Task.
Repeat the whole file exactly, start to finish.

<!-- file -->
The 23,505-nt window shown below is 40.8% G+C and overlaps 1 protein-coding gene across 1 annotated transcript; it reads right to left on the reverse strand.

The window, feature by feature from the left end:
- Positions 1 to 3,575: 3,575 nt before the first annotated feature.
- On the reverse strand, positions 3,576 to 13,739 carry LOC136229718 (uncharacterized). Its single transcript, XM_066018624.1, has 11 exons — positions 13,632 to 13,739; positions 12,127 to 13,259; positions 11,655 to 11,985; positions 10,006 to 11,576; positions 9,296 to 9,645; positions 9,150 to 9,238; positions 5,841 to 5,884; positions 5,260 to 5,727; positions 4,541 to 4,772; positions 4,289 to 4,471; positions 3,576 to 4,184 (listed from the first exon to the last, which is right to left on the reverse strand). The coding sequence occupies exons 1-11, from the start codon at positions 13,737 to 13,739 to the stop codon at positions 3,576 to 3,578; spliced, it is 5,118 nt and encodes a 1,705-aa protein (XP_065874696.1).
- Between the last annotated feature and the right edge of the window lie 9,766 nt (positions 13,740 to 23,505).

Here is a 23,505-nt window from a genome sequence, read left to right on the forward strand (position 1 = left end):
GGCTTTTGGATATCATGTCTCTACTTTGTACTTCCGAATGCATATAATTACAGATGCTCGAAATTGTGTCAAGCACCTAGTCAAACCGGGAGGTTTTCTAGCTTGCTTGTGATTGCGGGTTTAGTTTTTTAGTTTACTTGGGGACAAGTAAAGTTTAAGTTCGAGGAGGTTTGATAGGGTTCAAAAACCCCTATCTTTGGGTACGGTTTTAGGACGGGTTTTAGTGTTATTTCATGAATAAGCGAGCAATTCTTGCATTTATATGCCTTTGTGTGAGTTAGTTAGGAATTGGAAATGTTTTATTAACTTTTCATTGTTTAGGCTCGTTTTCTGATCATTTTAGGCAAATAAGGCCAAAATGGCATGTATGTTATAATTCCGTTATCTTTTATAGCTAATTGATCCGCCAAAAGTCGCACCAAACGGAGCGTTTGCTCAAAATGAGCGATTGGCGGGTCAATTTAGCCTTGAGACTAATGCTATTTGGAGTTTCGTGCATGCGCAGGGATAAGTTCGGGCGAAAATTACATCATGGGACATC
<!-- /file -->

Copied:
The 23,505-nt window shown below is 40.8% G+C and overlaps 1 protein-coding gene across 1 annotated transcript; it reads right to left on the reverse strand.

The window, feature by feature from the left end:
- Positions 1 to 3,575: 3,575 nt before the first annotated feature.
- On the reverse strand, positions 3,576 to 13,739 carry LOC136229718 (uncharacterized). Its single transcript, XM_066018624.1, has 11 exons — positions 13,632 to 13,739; positions 12,127 to 13,259; positions 11,655 to 11,985; positions 10,006 to 11,576; positions 9,296 to 9,645; positions 9,150 to 9,238; positions 5,841 to 5,884; positions 5,260 to 5,727; positions 4,541 to 4,772; positions 4,289 to 4,471; positions 3,576 to 4,184 (listed from the first exon to the last, which is right to left on the reverse strand). The coding sequence occupies exons 1-11, from the start codon at positions 13,737 to 13,739 to the stop codon at positions 3,576 to 3,578; spliced, it is 5,118 nt and encodes a 1,705-aa protein (XP_065874696.1).
- Between the last annotated feature and the right edge of the window lie 9,766 nt (positions 13,740 to 23,505).

Here is a 23,505-nt window from a genome sequence, read left to right on the forward strand (position 1 = left end):
GGCTTTTGGATATCATGTCTCTACTTTGTACTTCCGAATGCATATAATTACAGATGCTCGAAATTGTGTCAAGCACCTAGTCAAACCGGGAGGTTTTCTAGCTTGCTTGTGATTGCGGGTTTAGTTTTTTAGTTTACTTGGGGACAAGTAAAGTTTAAGTTCGAGGAGGTTTGATAGGGTTCAAAAACCCCTATCTTTGGGTACGGTTTTAGGACGGGTTTTAGTGTTATTTCATGAATAAGCGAGCAATTCTTGCATTTATATGCCTTTGTGTGAGTTAGTTAGGAATTGGAAATGTTTTATTAACTTTTCATTGTTTAGGCTCGTTTTCTGATCATTTTAGGCAAATAAGGCCAAAATGGCATGTATGTTATAATTCCGTTATCTTTTATAGCTAATTGATCCGCCAAAAGTCGCACCAAACGGAGCGTTTGCTCAAAATGAGCGATTGGCGGGTCAATTTAGCCTTGAGACTAATGCTATTTGGAGTTTCGTGCATGCGCAGGGATAAGTTCGGGCGAAAATTACATCATGGGACATC